Abstract: In recent years the names of Minsky and Piketty gained increasing notoriety to researchers because the two authors investigated issues of financial instability and income inequality, which represent both two unsolved macroeconomic problems of the new millennium, and evidence contradicting the long†run implications of mainstream macroeconomics. By combining these two names we set ourselves an ambitious goal, going beyond the technical aspects of the model presented in the paper. Indeed, not only we want to contribute directly to the debate meant at clarifying the controversial relationship between financial instability and income inequality; we also aim at addressing a broader issue which is the explanation of the reasons why a theoretical revolution in macroeconomics has not yet occurred, and why financial aspects still play a subordinate role to real factors in the explanation of growth and cycles. In this broader perspective Minsky and Piketty are assumed as extreme examples of the opposite poles of heterodoxy and orthodoxy. Both target and argumentative line of the contribution are quite unconventional, as usually financial instability and income inequality, are treated as separate if not independent issues of inquiry; and methodological reflection is no longer a customary explicit part of technical papers. We discuss possible reasons why these two circumstances happen. The theoretical framework proposed in this paper builds on Ferri (2016), who presents a class of demandled models in a medium†run time horizon. This class of models is not conventional too, though it belongs to “pedagogical models†, we consider especially relevant tool for macroeconomics. Among the different specifications investigated by the author, we select the nearest to possible comparison with Piketty (2014) and then we introduce corporate debt into the financial account of firms. Because of the non†linearity of the model, we explore its dynamic properties with numerical simulations. Such simulations are also performed to assess the parameters enabling to support the Financial Instability Hypothesis. Aiming at deepening the comprehension of robustness properties, we also consider analytic results from a linearized version of the model. Obviously, the criticism addressed to Piketty with respect to the definition and measurement of inequality can be extended to our model too, as we use the same expedient to check the evolution of inequality. This leads to emphasize the relevance of the issue of measurement as a critical one for future developments. Nevertheless, this does not impinge on the achievement of our purpose. Indeed, our analysis confirms the utility of pedagogical models. Furthermore, it underlines the need of a change of economic vision such that complexity comes as a substantial part of representation. In terms of future perspectives these considerations point out the need for macroeconomic epistemology to resume constructive dialectics: a mixture of plural narratives and foundations for new visions of economic policy. Those just proposed at the end of the paper differ from orthodox ones as they call for financial regulation, they underline qualitative aspects and heterogeneity; but such embryonal policy suggestions stem from the overall perspective described in the paper, a perspective rooted into Ferri’s notion of medium†run, and qualified by Minsky through an eclectic approach leading to networks of balance†sheets: two ways highly overlapping though not totally equivalent to represent the reality of and endogenously unstable capitalism lying at the edge of chaos.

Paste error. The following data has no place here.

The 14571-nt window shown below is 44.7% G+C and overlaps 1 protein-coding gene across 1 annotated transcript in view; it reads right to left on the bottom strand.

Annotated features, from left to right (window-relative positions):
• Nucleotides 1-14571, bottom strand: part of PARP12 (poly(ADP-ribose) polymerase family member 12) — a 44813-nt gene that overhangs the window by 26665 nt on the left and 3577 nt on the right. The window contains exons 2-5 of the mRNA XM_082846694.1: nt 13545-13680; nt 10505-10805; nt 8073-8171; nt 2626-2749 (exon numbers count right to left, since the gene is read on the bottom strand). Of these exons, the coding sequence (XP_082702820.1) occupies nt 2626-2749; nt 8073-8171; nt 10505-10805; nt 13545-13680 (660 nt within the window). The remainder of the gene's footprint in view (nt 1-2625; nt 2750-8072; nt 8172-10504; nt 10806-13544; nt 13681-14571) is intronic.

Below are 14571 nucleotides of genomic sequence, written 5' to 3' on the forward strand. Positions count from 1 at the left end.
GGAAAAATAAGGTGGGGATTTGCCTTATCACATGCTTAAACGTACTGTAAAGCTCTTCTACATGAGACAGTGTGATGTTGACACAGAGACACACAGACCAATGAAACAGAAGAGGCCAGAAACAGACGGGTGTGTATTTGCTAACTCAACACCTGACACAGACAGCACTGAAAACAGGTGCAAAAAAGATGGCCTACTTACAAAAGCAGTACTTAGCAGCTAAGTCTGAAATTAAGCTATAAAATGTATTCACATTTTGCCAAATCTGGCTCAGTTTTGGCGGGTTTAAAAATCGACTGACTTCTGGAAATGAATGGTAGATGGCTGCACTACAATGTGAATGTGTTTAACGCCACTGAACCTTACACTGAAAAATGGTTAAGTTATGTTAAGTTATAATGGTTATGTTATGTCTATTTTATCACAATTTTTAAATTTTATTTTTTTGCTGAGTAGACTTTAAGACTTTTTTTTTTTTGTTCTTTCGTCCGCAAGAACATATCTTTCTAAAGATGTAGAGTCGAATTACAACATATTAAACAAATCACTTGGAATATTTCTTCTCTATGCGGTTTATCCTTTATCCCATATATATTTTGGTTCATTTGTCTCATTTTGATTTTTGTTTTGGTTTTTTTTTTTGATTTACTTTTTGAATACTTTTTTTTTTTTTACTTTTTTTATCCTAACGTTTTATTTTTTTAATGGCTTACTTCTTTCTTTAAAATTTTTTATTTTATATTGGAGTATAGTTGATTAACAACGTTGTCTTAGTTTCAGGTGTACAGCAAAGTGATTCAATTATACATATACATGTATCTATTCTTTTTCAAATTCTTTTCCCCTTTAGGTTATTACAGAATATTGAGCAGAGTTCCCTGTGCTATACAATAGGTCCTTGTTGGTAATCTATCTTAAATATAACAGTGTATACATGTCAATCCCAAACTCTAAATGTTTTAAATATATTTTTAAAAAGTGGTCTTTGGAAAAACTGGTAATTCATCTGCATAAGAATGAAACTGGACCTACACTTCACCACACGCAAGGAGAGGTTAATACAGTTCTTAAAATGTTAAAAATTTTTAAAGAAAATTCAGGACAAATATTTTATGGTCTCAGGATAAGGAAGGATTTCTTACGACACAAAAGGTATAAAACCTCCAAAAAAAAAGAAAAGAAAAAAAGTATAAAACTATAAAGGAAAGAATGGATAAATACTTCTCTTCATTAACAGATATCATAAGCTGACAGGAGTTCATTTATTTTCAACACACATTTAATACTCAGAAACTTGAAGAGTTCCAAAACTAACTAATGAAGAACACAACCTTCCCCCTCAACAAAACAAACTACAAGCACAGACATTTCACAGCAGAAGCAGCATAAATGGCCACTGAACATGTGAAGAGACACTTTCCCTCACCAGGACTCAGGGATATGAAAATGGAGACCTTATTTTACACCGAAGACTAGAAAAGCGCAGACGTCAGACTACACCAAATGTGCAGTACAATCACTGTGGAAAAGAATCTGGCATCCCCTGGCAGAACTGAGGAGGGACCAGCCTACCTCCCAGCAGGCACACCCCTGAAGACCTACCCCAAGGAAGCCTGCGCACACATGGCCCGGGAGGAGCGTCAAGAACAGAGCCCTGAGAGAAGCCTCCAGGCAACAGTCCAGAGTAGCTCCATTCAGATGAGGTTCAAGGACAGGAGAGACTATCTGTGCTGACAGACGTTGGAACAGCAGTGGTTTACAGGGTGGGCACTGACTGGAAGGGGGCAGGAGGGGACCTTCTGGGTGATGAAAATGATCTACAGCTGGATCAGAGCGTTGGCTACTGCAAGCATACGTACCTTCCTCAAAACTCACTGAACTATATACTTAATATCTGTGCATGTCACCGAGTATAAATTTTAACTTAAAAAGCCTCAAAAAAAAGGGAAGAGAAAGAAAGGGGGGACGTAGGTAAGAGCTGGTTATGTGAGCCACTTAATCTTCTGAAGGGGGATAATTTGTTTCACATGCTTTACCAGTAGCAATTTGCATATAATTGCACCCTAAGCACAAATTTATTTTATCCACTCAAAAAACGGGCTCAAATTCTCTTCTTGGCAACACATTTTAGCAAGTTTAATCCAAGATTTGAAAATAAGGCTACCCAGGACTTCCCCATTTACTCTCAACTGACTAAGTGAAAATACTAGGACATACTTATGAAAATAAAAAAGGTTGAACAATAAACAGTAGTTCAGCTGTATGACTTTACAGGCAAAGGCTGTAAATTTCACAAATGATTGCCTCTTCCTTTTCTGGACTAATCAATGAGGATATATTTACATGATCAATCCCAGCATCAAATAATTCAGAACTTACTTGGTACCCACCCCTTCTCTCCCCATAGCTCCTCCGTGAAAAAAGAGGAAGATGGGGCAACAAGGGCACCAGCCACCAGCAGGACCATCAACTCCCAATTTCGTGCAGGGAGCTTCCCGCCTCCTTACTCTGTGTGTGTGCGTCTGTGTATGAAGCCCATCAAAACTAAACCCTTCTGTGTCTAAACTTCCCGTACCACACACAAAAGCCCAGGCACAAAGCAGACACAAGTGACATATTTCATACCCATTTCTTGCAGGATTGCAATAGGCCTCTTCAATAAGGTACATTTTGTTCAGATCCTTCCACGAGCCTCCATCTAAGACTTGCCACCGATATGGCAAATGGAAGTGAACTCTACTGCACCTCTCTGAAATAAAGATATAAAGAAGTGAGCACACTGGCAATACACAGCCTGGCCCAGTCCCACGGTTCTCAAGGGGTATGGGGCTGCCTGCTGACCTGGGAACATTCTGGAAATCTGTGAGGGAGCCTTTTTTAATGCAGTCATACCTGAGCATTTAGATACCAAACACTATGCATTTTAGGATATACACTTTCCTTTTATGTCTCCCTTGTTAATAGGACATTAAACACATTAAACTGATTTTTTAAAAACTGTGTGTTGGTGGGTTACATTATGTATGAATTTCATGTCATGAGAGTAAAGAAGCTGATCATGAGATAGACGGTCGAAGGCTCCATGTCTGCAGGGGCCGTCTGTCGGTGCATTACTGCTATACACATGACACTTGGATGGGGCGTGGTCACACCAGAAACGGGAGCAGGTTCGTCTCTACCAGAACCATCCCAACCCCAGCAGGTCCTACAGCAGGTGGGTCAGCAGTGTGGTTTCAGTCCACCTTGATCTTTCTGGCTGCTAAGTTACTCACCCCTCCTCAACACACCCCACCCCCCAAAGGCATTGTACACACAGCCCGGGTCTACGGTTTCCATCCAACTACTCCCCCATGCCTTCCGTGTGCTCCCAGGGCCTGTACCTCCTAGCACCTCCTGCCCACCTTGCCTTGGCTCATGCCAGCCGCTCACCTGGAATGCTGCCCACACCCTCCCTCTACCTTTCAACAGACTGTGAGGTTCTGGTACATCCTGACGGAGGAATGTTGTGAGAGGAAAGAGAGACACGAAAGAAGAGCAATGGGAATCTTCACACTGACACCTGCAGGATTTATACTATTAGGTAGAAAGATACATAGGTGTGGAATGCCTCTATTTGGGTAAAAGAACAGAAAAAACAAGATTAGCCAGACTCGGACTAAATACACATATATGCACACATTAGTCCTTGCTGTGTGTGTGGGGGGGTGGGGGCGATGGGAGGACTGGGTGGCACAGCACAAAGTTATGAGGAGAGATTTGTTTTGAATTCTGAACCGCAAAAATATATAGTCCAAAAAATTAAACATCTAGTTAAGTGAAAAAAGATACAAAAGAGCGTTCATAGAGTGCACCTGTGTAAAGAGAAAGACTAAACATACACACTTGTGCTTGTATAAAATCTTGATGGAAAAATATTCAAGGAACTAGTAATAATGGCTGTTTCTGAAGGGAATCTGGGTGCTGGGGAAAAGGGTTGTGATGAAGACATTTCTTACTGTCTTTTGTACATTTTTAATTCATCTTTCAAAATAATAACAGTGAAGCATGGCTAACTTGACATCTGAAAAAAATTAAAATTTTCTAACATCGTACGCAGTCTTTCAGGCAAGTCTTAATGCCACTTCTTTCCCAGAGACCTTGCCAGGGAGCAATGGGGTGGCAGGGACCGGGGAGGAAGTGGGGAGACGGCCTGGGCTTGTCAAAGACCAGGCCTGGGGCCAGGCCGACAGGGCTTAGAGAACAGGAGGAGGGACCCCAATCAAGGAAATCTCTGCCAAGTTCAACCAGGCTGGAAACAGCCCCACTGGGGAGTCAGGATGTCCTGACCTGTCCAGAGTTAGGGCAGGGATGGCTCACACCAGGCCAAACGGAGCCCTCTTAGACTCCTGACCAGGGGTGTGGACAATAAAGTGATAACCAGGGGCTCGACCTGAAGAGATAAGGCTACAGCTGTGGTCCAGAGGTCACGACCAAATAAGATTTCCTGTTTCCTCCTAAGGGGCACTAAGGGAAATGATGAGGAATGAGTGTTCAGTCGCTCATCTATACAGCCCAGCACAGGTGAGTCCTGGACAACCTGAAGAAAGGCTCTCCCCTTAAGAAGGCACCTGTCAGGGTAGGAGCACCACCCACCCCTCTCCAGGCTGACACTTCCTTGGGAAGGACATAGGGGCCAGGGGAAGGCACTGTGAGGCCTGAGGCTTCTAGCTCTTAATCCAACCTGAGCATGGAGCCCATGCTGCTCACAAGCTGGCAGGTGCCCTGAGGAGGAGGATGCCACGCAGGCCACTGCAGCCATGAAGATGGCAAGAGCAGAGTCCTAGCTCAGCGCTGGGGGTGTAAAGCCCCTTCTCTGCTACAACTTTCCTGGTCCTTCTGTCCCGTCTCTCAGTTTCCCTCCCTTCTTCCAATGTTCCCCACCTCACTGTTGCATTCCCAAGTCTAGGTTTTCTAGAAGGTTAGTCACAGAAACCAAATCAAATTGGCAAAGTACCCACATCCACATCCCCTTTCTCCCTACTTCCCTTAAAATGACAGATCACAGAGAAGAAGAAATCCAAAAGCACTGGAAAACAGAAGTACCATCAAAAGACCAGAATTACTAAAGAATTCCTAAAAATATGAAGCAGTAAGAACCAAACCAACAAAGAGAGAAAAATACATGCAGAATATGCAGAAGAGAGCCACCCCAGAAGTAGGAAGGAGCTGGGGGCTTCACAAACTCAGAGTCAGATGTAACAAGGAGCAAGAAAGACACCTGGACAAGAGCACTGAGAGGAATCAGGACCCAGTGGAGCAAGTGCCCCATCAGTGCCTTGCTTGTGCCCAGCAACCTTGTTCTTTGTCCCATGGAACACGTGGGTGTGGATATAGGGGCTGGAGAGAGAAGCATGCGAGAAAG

Keywords: Economic Inequality, Financial Instability Hypothesis, Endogenous Cycles
    JEL: B41 D31 E32
    Date: 2021
  19. By: Biagio Bossone
    Abstract: This article speaks to post-Keynesian economists and their fundamental vision of monetary production economies. It focuses on the role of commercial banks as creators of money in monetary production economies and studies the rent-extraction power of banks in the form of "seigniorage." The article examines how the relative size of banks in the payment system combines with their capacity to determine quantities and prices in the market for demand deposits and gives them the power to extract seigniorage from the economy; it clarifies the distinction between seigniorage originating from commercial bank money creation and profits derived from pure financial intermediation; and analyzes how seigniorage affects the economy’s price level and resource distribution. The article draws political-economy and economic-policy implications.
    Keywords: Commercial banks; Interest rate; Money creation; Prices; Resource distribution; Seigniorage
    JEL: E19 E20 E31 E40 E52 E58 E62 G21
    Date: 2021–08
  20. By: Javidanrad, Farzad (University of Warwick)
    Abstract: Over the last four decades, the term “financialisation” has entered economics terminologies to explain the development of capitalist economies in which: a) the rate of profit in the production sector is falling or narrowing relative to that in the financial sector b) profit seeking through financial speculation has grown rapidly among the household and the production sectors; c) public and private debt is rapidly accelerating and its ratio to GDP is increasing swiftly; d) there is an independent and accelerated growth of the financial sector compared to that of the real sector. This paper is a theoretical attempt to shed light on these features through the lens of the paradox of monetary profit and its manifestation in the capitalist economy, i.e. the shortage of money in circulation. The aim of this paper is to show how the paradox of monetary profit provides a theoretical framework to analyse the mechanism by which the capitalist economies move towards financialisation. This theoretical argument shows the connection between the shortage of money in circulation and financialisation. The core idea proposed in this paper is that financialisation is the direct result of the shortage of money in circulation, and that this shortage can be explained through the paradox of monetary profit.